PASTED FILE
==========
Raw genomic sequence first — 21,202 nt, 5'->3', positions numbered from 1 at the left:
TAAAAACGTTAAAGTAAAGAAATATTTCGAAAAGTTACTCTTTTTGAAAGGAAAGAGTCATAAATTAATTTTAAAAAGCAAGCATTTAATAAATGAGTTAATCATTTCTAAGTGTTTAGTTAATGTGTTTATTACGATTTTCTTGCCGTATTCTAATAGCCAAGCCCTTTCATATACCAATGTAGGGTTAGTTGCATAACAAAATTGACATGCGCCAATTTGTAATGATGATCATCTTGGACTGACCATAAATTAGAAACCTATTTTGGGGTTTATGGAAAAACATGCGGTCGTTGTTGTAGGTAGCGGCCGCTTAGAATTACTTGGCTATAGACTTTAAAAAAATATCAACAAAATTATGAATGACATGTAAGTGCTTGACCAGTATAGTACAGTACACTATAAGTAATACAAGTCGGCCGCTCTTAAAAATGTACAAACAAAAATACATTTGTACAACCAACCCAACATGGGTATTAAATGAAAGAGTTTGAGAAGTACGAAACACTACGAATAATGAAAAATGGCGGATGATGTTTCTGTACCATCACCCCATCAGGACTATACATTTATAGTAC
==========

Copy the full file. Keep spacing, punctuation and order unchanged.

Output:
Raw genomic sequence first — 21,202 nt, 5'->3', positions numbered from 1 at the left:
TAAAAACGTTAAAGTAAAGAAATATTTCGAAAAGTTACTCTTTTTGAAAGGAAAGAGTCATAAATTAATTTTAAAAAGCAAGCATTTAATAAATGAGTTAATCATTTCTAAGTGTTTAGTTAATGTGTTTATTACGATTTTCTTGCCGTATTCTAATAGCCAAGCCCTTTCATATACCAATGTAGGGTTAGTTGCATAACAAAATTGACATGCGCCAATTTGTAATGATGATCATCTTGGACTGACCATAAATTAGAAACCTATTTTGGGGTTTATGGAAAAACATGCGGTCGTTGTTGTAGGTAGCGGCCGCTTAGAATTACTTGGCTATAGACTTTAAAAAAATATCAACAAAATTATGAATGACATGTAAGTGCTTGACCAGTATAGTACAGTACACTATAAGTAATACAAGTCGGCCGCTCTTAAAAATGTACAAACAAAAATACATTTGTACAACCAACCCAACATGGGTATTAAATGAAAGAGTTTGAGAAGTACGAAACACTACGAATAATGAAAAATGGCGGATGATGTTTCTGTACCATCACCCCATCAGGACTATACATTTATAGTAC